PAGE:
Over the Hills and Through the Woods

In the hills of the New York's Hudson Valley, hidden deep in the woods, potters lead secret lives. Their houses are full of precious things; things made by hands, things collected from the earth. Entire lives woven together by a deep love of process and reverence for craft and the natural world. These artists have carved out enchanting spaces, full of whimsy and wonder.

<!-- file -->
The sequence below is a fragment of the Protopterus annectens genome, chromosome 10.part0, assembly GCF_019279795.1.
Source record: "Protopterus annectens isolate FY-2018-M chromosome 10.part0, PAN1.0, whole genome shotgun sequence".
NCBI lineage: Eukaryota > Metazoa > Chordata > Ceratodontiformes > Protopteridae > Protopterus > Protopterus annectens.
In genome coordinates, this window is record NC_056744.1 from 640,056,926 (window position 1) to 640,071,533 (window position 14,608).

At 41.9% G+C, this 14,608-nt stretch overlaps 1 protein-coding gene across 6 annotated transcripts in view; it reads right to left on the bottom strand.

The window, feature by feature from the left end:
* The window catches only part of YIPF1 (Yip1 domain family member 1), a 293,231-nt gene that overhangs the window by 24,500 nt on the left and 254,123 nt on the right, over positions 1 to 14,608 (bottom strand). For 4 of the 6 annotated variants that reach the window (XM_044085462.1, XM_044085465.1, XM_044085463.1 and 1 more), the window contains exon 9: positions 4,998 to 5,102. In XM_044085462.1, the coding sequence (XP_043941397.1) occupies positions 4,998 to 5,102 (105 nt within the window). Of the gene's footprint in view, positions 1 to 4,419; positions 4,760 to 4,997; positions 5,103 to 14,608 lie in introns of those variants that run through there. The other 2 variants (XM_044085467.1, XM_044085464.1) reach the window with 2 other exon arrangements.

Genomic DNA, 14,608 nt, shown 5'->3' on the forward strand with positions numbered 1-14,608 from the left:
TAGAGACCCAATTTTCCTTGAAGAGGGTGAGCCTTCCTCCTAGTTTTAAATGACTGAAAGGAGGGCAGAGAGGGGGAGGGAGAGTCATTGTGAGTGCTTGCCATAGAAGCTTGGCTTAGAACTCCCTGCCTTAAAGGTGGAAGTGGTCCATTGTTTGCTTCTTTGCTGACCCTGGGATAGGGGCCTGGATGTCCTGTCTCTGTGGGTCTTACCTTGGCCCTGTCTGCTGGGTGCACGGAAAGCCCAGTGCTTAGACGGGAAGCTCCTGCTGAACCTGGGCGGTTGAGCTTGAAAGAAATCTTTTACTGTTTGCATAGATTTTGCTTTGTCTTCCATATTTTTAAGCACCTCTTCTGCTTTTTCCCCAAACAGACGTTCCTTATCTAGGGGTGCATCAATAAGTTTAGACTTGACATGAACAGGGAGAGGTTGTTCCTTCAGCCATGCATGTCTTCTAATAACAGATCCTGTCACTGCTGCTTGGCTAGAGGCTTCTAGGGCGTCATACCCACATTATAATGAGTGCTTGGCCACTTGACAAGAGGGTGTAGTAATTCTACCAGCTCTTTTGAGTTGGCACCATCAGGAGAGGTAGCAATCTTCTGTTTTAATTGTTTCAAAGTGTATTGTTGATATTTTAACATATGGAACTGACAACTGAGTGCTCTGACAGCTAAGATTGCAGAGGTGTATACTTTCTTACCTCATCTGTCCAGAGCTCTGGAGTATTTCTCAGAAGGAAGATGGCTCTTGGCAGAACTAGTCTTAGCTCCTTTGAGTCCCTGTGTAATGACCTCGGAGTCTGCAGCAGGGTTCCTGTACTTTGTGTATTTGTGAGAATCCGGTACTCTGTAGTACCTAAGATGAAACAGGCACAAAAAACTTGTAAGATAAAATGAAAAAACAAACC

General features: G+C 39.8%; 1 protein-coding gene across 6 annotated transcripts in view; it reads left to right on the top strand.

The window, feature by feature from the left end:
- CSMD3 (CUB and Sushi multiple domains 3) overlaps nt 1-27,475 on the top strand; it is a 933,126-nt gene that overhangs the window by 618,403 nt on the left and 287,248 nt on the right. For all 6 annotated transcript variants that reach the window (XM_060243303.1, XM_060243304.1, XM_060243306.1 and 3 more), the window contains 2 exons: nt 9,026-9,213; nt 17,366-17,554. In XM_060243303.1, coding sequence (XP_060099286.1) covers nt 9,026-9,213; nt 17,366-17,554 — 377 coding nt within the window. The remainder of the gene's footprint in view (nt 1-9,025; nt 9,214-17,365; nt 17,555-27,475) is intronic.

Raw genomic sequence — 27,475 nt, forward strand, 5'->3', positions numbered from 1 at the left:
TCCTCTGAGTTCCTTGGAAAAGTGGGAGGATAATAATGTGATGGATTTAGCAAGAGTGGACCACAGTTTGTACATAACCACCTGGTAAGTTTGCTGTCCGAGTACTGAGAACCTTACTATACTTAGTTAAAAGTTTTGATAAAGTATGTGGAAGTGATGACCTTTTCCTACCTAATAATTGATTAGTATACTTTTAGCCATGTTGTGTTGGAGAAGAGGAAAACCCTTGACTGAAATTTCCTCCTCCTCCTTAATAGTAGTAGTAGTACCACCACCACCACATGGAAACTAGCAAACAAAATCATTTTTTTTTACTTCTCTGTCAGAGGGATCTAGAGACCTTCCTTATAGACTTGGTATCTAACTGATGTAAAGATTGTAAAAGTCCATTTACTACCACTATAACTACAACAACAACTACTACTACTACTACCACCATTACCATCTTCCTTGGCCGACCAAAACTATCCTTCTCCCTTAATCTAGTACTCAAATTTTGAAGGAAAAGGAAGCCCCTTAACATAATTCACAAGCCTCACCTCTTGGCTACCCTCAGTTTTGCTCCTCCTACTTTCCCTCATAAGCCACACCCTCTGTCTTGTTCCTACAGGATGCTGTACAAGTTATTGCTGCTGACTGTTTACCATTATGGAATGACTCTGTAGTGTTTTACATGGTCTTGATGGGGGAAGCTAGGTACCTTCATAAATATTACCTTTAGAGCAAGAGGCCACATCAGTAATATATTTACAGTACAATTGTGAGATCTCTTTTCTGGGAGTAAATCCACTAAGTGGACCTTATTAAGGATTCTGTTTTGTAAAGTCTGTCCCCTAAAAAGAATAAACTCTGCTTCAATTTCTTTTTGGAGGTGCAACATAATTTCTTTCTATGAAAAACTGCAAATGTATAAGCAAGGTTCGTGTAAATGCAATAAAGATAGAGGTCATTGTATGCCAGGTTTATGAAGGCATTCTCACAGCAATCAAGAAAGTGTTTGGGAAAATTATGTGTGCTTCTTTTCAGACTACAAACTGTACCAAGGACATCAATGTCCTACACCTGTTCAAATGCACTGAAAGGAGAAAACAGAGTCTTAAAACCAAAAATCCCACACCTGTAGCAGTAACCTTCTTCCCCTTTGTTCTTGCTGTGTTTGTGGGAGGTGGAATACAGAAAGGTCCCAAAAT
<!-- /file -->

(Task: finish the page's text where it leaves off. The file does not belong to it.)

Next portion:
For each visit, my faithful Subaru and I travel over the hills and through the woods. Winding country roads that cut through farmland turn into winding country roads that cut through forest. My eyes veer from the road, eager to see old houses in devastatingly beautiful states of disrepair. As my car lumbers up long, gravel driveways, pots and sculpture begin to populate the landscapes – a sign that I’ve found my destination. The properties are thick with trees and geologic curiosities. Most striking to me were the monumental pieces of granite emerging from the earth around which Joy Brown has constructed her life; and the faces of blue stone, artifacts of mining, into which Tim Rowan has nestled. Life revolves around geology. They offer me tea, eager to share their stories and happy to listen to me as I try to articulate what exactly has brought me to their respective doorsteps. We talk about our mutual acquaintances, the pottery world is small. I proudly share that my grandfather is also a potter (and a harpsichord builder) wanting to show off my lineage of craft. They have gardens, many sheds, a studio or even two, probably a cat, maybe a dog. They all have a wood kiln, intriguing and mystical to me. How do they work? How did they get there? How do you learn? Why?